When you start a new business, you'll be asking investors and customers to take a leap of faith in your idea. This means that before they invest in you, or try your product or service, they'll have to decide to buy-in to something they have little experience or knowledge of. Here are seven tips for how you can make their decision easier.
Make sure you can explain your new business idea succinctly. You want to know your idea in depth enough that you can communicate the high-level concept without going into detail.
Imagine you are talking to a stranger at a party who asks you what you do. How can you make your business idea as simple and understandable as possible for them? This succinct summary will take pride of place in the introduction to your business plan – which you’ll need to show to your bank or investors if you’re seeking funds – so spend some time getting it right.
Understand the crucial points someone must accept to make the leap of faith and say yes to your new business idea. Think about any assumptions you’re expecting them to make to see your idea as successful – and fill in the gaps for them. What queries are they sure to have about how it works, and how it will make money?
Discuss your idea with trusted friends and family and ask for their honest opinions, along with any questions they have about its viability. This will help you establish sound responses to the type of questions investors may ask.
Often, people are more inclined to accept a new idea when they see a similar concept or are provided with a clear analogy. For example, think of the journey from the MP3 player to music stored on your mobile phone.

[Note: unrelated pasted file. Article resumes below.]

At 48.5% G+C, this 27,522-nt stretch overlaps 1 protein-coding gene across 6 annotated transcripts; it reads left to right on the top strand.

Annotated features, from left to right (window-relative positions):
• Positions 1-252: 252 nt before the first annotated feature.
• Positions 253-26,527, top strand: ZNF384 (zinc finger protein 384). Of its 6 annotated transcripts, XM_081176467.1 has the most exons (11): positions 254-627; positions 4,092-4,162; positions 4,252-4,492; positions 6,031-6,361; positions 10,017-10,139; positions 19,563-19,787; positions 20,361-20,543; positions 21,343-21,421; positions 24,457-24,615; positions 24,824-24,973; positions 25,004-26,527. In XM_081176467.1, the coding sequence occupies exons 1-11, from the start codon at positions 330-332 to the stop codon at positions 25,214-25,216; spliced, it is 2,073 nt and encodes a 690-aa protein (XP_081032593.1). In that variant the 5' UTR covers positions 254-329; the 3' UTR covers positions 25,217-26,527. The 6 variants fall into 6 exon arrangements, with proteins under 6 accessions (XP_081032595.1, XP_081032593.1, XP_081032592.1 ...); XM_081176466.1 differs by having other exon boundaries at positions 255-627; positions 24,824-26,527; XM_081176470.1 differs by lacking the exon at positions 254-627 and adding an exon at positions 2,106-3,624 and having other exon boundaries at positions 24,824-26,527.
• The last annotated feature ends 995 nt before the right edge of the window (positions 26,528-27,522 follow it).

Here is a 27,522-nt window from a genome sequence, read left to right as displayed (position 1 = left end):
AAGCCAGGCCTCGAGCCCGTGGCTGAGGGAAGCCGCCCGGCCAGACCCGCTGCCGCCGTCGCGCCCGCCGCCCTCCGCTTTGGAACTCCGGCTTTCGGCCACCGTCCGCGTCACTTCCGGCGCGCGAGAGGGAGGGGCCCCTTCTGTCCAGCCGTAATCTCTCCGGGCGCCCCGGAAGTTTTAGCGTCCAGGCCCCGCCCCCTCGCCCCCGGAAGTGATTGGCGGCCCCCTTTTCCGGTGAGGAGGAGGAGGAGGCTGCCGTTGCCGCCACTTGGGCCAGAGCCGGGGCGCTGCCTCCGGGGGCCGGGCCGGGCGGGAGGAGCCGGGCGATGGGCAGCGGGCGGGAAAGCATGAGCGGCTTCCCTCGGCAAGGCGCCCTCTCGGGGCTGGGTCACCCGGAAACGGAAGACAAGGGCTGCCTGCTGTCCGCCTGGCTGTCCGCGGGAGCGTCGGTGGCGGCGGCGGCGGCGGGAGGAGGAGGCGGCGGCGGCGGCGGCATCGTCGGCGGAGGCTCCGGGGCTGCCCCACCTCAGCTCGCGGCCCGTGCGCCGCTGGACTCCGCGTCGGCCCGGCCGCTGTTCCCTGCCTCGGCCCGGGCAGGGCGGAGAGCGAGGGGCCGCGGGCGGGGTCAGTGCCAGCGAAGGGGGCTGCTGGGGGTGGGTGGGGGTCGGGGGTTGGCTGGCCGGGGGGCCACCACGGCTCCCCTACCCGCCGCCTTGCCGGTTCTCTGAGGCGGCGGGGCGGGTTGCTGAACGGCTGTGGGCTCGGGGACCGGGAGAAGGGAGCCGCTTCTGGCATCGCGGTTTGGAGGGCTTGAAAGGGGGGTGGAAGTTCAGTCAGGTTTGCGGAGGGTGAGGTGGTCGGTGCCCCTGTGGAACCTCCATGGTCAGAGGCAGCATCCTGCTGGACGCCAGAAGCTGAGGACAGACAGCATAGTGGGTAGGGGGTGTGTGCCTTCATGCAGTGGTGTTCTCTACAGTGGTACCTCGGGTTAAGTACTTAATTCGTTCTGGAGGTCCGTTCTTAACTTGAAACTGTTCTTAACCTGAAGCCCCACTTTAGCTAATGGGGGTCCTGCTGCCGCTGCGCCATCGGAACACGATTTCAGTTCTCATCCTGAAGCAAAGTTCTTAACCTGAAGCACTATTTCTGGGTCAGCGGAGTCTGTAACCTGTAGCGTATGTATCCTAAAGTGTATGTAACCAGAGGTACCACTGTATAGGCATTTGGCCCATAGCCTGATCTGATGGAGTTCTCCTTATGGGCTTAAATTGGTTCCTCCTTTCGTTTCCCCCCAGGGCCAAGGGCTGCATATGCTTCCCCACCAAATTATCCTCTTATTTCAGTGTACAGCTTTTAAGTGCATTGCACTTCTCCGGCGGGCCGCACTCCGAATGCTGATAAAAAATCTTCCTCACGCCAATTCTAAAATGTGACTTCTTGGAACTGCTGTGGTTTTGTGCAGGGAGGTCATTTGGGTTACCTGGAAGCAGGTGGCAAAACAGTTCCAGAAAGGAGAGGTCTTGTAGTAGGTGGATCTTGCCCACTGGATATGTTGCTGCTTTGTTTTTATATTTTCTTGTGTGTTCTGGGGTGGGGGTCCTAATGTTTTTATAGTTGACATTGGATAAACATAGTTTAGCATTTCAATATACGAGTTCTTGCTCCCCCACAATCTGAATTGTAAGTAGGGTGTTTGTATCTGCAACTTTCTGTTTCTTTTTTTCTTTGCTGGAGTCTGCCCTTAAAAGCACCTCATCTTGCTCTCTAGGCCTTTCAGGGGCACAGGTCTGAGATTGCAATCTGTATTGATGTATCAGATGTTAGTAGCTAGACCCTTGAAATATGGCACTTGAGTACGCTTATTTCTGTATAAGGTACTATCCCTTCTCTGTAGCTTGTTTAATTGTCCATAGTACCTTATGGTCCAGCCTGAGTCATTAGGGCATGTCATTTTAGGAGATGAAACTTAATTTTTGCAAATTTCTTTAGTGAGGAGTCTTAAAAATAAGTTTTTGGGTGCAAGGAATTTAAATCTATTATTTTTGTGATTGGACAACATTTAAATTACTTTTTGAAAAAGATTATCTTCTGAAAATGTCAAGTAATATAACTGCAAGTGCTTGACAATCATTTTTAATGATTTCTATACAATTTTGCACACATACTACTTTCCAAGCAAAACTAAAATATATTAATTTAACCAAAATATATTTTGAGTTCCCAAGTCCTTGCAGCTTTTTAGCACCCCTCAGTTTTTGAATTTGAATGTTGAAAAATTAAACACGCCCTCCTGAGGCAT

It is much easier for people to understand your product or service as being the next logical step that responds to ever-changing consumer needs, expectations and habits; rather than being something completely new to the market.
Back yourself and your idea. Speak from your heart about your plans, but don’t be overconfident about how successful or life changing the idea will be. Customers may respond well to your optimism and energy, as will investors – but the latter will require your enthusiasm to be tempered with realism.
If you're asking an investment partner to take the leap of faith in your idea, then know your financials inside out. You want them to feel confident that your numbers and plans are achievable. You also want to set realistic assumptions for your financials and have a sound understanding of the market you are entering.
This can be presented in the form of a cash flow projection, or cash budget. Read more in our How to create a cash budget article.
When you ask people to invest in your business idea, it's good practice to research those people. Know what they offer beyond the investment funding. Do they offer resources, expertise or connections to your business?
Also, know how much control you want to maintain over the business, so you can paint the picture on what their involvement would be.
If you wish to raise start-up funds other than through an investor, you have a number of options to choose from. Our 6 ways to help finance business growth article outlines some of the commonly-used ways to finance launch and growth.
If you are someone who ran successful businesses in the past, own and share this experience, providing as much relevant data as possible. Investors are likely to consider your proven skills and capabilities, when assessing if you have what it takes to turn a new business idea into a successful and profitable reality.
If you can get investors and customers as excited about your business idea as you are, you could be onto a winner. We wish you all the very best with your venture – and if you ever need a little assistance along the way, don’t forget to get some Help for your business. It’s also a good idea to talk to your lawyer and accountant before making any major decisions.
This article is a general overview and should be used as a guide only.